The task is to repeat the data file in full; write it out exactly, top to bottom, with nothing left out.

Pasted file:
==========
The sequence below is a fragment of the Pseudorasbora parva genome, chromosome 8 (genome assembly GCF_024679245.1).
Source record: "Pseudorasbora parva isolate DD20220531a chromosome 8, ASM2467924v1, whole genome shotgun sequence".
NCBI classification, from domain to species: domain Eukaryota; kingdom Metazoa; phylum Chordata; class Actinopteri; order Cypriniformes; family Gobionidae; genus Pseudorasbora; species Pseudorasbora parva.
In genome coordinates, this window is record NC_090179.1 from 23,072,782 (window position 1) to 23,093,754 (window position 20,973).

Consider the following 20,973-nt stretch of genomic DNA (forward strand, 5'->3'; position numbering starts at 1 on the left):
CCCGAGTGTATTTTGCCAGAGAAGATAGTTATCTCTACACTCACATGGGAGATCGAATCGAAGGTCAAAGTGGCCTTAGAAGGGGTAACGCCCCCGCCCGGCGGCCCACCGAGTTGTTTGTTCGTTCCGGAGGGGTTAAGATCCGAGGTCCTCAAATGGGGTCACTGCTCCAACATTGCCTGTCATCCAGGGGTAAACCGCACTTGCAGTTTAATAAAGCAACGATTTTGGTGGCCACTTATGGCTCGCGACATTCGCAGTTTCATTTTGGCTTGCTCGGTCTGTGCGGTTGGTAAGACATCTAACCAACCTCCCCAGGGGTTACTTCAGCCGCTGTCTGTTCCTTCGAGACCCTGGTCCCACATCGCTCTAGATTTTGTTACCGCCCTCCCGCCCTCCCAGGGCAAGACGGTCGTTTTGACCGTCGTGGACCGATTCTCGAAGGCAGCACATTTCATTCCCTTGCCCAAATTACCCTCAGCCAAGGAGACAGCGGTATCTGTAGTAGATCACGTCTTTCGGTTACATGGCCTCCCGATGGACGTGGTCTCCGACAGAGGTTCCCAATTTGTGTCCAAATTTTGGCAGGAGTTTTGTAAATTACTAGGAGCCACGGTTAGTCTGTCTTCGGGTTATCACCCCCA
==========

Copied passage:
The sequence below is a fragment of the Pseudorasbora parva genome, chromosome 8 (genome assembly GCF_024679245.1).
Source record: "Pseudorasbora parva isolate DD20220531a chromosome 8, ASM2467924v1, whole genome shotgun sequence".
NCBI classification, from domain to species: domain Eukaryota; kingdom Metazoa; phylum Chordata; class Actinopteri; order Cypriniformes; family Gobionidae; genus Pseudorasbora; species Pseudorasbora parva.
In genome coordinates, this window is record NC_090179.1 from 23,072,782 (window position 1) to 23,093,754 (window position 20,973).

Consider the following 20,973-nt stretch of genomic DNA (forward strand, 5'->3'; position numbering starts at 1 on the left):
CCCGAGTGTATTTTGCCAGAGAAGATAGTTATCTCTACACTCACATGGGAGATCGAATCGAAGGTCAAAGTGGCCTTAGAAGGGGTAACGCCCCCGCCCGGCGGCCCACCGAGTTGTTTGTTCGTTCCGGAGGGGTTAAGATCCGAGGTCCTCAAATGGGGTCACTGCTCCAACATTGCCTGTCATCCAGGGGTAAACCGCACTTGCAGTTTAATAAAGCAACGATTTTGGTGGCCACTTATGGCTCGCGACATTCGCAGTTTCATTTTGGCTTGCTCGGTCTGTGCGGTTGGTAAGACATCTAACCAACCTCCCCAGGGGTTACTTCAGCCGCTGTCTGTTCCTTCGAGACCCTGGTCCCACATCGCTCTAGATTTTGTTACCGCCCTCCCGCCCTCCCAGGGCAAGACGGTCGTTTTGACCGTCGTGGACCGATTCTCGAAGGCAGCACATTTCATTCCCTTGCCCAAATTACCCTCAGCCAAGGAGACAGCGGTATCTGTAGTAGATCACGTCTTTCGGTTACATGGCCTCCCGATGGACGTGGTCTCCGACAGAGGTTCCCAATTTGTGTCCAAATTTTGGCAGGAGTTTTGTAAATTACTAGGAGCCACGGTTAGTCTGTCTTCGGGTTATCACCCCCA